The current data on UV and HP disinfection methods suggests that these technologies reduce residual room contamination, can be implemented into busy acute care institutions, and can be used safely within the protocols of specific devices. Convincing evidence of HAI reduction through UV and HP disinfection is lacking. With a steady ongoing refinement of these technologies, and increased experience in the health care setting, the evidence base can be anticipated to strengthen in the future. Thus, touchless cleaning technologies may provide an incremental benefit to standard infection prevention practices by further reducing the bioburden of the inanimate environment and potentially limiting the cross-transmission of pathogens via hospital surfaces.


  1. 1.

    Carling PC, Von Beheren S, Kim P, Woods C, Healthcare Environmental Hygiene Study Group. Intensive care unit environmental cleaning: an evaluation in sixteen hospitals using a novel assessment tool. J Hosp Infect. 2008;68:39–44.

    CAS  Article  PubMed  Google Scholar 

  2. 2.

    Huang SS, Datta R, Platt R. Risk of acquiring antibiotic-resistant bacteria from prior room occupants. Arch Intern Med. 2006;166(18):1945–51.

    Article  PubMed  Google Scholar 

  3. 3.

    Shaughnessy MK, Micielli RL, DePestel DD, Arndt J, Strachan CL, Welch KB, et al. Evaluation of hospital room assignment and acquisition of clostridium difficile infection. Infect Control Hosp Epidemiol. 2011;32(3):201–6.

    Article  PubMed  Google Scholar 

  4. 4.

    Nseir S, Blazejewski C, Lubret R, Wallet F, Courcol R, Durocher A. Risk of acquiring multidrug-resistant gram-negative bacilli from prior room occupants in the intensive care unit. Clin Microbiol Infect. 2011;17:1201–8.

    CAS  Article  PubMed  Google Scholar 

  5. 5.

    Humphreys H. Self-disinfecting and microbiocide-impregnated surfaces and fabrics: what potential in interrupting the spread of healthcare-associated infection? Clin Infect Dis. 2014;58(6):848–53.

    Article  PubMed  Google Scholar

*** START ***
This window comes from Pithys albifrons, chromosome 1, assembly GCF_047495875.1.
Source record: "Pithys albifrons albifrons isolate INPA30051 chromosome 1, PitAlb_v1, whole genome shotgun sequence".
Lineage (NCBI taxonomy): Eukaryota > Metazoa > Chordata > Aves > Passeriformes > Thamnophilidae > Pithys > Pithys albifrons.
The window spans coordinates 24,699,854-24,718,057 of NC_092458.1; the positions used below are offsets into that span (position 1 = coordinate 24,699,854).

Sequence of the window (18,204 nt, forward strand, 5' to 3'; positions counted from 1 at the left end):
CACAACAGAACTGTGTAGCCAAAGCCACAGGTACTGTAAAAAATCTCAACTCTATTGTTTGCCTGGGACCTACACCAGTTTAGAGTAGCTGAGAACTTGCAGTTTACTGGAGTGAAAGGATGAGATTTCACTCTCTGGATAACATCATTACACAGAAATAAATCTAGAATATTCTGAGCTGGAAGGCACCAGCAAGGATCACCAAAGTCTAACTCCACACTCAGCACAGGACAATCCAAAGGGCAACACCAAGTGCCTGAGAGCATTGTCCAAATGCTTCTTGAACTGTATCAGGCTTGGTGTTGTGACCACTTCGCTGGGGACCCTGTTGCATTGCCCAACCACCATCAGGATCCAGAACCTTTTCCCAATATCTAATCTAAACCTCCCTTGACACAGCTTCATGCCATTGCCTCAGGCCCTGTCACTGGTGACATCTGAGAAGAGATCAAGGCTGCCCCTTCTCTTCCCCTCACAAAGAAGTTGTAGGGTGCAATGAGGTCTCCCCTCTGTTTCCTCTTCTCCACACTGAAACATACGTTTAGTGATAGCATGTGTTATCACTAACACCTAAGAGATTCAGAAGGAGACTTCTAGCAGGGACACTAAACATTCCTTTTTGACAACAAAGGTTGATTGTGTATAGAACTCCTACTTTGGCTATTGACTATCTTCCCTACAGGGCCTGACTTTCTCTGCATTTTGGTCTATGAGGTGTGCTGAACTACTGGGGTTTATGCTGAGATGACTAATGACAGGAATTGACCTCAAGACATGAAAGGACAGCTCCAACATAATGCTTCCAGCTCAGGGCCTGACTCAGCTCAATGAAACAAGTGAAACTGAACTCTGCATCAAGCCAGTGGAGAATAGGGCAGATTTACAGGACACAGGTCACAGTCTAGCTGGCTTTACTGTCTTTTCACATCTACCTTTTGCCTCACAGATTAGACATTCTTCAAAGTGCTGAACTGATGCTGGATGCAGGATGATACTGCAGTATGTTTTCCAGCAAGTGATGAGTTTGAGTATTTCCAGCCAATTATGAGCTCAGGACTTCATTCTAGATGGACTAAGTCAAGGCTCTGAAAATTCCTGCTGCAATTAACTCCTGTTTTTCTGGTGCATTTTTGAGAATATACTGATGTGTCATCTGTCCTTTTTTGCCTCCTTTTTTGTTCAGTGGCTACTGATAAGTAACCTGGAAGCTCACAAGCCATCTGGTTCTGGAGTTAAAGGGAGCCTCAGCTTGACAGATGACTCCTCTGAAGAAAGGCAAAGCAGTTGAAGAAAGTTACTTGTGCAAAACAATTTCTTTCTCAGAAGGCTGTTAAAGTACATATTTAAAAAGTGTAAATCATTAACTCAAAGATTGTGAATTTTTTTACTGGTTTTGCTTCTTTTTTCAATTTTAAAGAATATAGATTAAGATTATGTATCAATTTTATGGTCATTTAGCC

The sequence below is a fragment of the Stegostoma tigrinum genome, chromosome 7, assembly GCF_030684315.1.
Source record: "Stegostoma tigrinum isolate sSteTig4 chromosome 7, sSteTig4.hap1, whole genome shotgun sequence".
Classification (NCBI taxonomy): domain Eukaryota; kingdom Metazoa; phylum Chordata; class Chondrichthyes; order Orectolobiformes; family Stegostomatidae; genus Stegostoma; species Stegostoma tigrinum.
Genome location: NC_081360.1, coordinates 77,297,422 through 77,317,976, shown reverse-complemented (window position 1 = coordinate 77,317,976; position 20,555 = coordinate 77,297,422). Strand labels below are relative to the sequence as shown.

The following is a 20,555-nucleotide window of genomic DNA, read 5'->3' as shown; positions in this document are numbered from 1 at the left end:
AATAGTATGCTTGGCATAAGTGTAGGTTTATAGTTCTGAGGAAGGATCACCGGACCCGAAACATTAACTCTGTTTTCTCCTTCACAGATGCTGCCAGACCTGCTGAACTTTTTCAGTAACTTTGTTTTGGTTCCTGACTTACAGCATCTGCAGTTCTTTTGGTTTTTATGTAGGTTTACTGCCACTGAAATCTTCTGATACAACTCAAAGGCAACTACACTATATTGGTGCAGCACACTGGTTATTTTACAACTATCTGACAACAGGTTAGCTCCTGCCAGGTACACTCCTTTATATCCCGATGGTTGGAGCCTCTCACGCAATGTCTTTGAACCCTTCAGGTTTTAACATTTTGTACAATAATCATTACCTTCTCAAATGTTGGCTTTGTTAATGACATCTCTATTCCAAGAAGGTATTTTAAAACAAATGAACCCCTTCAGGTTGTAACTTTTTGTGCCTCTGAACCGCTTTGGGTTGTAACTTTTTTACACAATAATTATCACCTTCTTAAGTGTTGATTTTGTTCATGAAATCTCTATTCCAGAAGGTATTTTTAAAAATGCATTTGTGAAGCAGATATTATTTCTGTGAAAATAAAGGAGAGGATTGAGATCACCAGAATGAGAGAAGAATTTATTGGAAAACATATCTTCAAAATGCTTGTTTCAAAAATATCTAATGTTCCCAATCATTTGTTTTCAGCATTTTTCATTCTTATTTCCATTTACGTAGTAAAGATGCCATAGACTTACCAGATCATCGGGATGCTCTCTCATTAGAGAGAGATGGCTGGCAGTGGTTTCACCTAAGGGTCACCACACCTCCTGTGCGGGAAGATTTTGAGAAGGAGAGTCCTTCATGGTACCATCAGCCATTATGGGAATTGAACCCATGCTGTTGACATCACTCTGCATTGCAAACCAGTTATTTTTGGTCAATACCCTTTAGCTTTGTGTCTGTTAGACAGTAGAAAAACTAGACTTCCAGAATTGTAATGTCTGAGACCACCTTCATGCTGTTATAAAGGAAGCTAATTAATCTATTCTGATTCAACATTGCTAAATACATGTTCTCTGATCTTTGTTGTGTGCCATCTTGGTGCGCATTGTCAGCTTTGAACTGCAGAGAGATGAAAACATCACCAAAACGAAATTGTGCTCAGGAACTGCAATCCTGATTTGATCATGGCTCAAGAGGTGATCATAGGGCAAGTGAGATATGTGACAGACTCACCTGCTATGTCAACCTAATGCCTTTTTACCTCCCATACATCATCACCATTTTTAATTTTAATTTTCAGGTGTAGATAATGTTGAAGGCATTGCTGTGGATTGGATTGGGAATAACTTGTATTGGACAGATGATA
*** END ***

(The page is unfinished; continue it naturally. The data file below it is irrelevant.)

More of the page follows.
6. 6.

    Davies A, Pottage T, Bennett A, Walker J. Gaseous and air decontamination technologies for clostridium difficile in the healthcare environment. J Hosp Infect. 2011;77:199–203.

    CAS  Article  PubMed  Google Scholar 

  7. 7.

    Rutala WA, Weber DJ. Disinfectants used for environmental disinfection and new room decontamination technology. Am J Infect Control. 2013;41:S36–41.

    Article  PubMed  Google Scholar 

  8. 8.

    Otter JA, Yezli S, Perl TM, Barbut F, French GL. The role of ‘no-touch’ automated room disinfection systems in infection prevention and control. J Hosp Infect. 2013;83:1–13.

    CAS  Article  PubMed  Google Scholar 

  9. 9.

    Fu TY, Gent P, Kumar V. Efficacy, efficiency and safety aspects of hydrogen peroxide vapour and aerosolized hydrogen peroxide room disinfection systems. J Hosp Infect. 2012;80:199–205.

    CAS  Article  PubMed  Google Scholar 

  10. 10.

    Chemical Sampling Information. OSHA. Accessed 10 April 2015.

  11. 11.

    Blazejewski C, Wallet F, Rouze A, et al. Efficiency of hydrogen peroxide in improving disinfection of ICU rooms. Crit Care. 2015;19:30.

    PubMed Central  Article  PubMed  Google Scholar 

  12. 12.

    Falagas ME, Thomaidis PC, Kotsantis IK, Sgouros K, Samonis G, Karageorgopoulos DE. Airborne hydrogen peroxide for disinfection of the hospital environment and infection control: a systematic review. J Hosp Infect. 2011;78:171–7.

    CAS  Article  PubMed  Google Scholar 

  13. 13.

    Canadian Agency of Drugs and Technologies in Health. Non-manual techniques for room disinfection in health care facilities: a review. 2014. Accessed 15 April 2015.

  14. 14.